The role of middle leaders in the process
I believe that if there are more than two subject concerns about a child then someone should be looking holistically at them. Depending on your staffing structure, this could be a head of faculty, if all concerned subjects are only in one faculty or the leader whose responsibility it is for academic progress. Sometimes people have heads of year or academic coordinators for this. If all the above contact and data is collated on an online system, there should be automatic alerts for this leader to see that there are several concerns for this child. They need to take action to see what is happening with this child, if there are any underlying pastoral issues that may affect performance, whether any special needs may not be being addressed or whether they just need a reminder of expectations. This should not just be behaviour based. Too many pastoral leaders focus just on the behaviour rather than the progress. Only a small number of students can misbehave and still make progress! As part of the investigation they should be able to access all the information given by the teachers on what has already been done for the student. No emails to staff saying ‘Can you tell me about how George is getting on in your class?’They should be able to access all this information already. They should be concerned if the data highlights an issue but there are no records of actions by teachers.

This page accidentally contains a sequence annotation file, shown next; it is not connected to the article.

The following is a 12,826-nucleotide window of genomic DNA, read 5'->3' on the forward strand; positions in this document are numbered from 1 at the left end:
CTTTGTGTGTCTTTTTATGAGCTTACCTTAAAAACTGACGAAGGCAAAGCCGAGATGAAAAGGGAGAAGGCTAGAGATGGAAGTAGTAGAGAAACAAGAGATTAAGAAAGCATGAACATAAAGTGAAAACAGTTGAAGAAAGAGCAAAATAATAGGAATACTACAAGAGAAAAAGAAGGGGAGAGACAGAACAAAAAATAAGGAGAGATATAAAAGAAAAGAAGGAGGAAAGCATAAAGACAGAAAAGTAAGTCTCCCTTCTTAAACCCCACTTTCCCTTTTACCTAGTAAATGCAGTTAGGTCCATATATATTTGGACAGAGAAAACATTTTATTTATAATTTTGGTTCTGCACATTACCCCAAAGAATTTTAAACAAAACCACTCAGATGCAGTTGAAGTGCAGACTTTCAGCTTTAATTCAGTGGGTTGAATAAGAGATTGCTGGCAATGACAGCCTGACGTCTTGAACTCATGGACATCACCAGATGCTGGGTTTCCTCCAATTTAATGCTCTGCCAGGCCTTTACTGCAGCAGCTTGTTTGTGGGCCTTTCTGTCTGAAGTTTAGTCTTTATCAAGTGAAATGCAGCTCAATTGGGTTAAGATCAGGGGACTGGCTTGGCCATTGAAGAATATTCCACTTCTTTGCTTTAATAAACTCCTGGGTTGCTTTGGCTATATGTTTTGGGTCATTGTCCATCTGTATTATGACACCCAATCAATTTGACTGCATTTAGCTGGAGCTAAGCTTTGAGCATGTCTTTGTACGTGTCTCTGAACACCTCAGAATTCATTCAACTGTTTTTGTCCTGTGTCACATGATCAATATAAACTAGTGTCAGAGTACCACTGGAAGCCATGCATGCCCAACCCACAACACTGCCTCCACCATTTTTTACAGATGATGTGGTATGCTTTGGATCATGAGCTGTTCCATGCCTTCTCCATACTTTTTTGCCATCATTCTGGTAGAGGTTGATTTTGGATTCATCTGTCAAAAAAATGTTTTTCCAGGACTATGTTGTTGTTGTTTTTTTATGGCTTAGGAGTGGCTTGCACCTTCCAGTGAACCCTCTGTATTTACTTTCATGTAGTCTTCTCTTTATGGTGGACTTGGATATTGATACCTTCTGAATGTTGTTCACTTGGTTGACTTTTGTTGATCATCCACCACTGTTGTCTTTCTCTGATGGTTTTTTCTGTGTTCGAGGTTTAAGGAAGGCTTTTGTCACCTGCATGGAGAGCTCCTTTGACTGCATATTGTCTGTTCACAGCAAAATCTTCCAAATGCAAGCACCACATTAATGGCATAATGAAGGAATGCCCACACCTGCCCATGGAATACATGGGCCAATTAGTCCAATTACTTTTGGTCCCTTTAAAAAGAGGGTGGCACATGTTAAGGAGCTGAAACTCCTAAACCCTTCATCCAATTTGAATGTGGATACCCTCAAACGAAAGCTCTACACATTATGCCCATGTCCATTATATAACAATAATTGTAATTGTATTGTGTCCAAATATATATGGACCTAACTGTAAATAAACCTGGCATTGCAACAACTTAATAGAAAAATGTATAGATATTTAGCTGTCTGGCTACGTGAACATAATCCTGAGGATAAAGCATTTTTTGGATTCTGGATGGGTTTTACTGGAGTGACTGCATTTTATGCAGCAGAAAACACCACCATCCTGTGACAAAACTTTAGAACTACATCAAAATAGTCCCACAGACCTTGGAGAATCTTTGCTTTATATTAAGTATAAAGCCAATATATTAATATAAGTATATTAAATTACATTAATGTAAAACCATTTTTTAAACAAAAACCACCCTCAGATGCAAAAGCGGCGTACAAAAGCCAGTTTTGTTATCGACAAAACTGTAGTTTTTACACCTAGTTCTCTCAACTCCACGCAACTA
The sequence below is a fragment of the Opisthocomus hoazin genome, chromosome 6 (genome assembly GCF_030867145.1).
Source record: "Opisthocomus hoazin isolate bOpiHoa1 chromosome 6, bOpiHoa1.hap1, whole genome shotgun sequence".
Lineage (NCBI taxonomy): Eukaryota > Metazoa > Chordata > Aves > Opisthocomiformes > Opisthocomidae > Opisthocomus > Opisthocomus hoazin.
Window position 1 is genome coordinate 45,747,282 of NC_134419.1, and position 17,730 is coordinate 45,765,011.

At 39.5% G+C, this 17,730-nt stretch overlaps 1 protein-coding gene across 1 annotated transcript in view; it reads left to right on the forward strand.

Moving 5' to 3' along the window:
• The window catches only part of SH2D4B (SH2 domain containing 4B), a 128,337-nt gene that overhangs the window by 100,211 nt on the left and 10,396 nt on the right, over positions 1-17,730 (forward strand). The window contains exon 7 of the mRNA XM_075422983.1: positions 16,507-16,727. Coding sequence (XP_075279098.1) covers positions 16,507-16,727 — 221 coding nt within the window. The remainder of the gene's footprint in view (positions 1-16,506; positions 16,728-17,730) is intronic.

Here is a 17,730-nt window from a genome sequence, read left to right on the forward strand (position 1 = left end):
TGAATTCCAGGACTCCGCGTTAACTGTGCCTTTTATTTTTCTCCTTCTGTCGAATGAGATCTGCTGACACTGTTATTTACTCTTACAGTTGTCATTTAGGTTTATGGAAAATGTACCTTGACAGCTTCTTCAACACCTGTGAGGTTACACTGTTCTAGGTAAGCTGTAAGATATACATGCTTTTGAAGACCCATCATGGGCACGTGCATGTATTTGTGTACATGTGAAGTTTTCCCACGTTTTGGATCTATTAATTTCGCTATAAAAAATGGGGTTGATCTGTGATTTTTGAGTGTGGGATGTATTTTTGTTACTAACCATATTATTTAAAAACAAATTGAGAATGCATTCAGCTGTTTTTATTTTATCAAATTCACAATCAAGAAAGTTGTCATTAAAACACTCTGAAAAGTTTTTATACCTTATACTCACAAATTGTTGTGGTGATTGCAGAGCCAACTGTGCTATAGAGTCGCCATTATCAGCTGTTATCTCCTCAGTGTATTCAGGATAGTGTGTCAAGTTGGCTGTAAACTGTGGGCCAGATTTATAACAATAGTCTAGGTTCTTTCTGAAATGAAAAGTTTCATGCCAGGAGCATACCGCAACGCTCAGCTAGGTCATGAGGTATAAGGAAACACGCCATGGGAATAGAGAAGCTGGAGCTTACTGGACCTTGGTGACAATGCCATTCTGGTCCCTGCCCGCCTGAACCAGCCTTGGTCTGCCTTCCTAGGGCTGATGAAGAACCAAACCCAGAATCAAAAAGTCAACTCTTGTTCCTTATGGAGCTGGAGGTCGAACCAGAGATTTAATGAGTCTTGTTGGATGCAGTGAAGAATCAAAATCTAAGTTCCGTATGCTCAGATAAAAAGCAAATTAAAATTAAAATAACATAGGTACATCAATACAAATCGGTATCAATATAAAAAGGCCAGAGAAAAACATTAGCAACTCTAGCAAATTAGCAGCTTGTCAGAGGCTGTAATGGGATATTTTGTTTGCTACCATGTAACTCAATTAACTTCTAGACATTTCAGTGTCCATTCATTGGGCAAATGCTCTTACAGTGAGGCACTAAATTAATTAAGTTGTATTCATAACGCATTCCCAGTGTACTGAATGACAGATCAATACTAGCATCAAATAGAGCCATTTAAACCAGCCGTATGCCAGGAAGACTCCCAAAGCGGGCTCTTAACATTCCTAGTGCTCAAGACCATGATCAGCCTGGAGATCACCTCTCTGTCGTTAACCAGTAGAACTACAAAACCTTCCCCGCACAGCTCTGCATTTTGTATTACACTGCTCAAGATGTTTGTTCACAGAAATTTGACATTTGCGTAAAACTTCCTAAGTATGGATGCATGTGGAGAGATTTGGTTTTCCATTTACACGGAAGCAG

So no parents evenings?
In theory, no. However there could be academic progress evenings where only those who are a concern across the board are personally invited to attend. Teachers aren’t needed. The year/academic leaders run the evening by seeing their top 20 under performers, taking a holistic view of their progress. This must be recorded so all the teacher can see what was discussed and what action is taking place.
What about the ‘good’ students?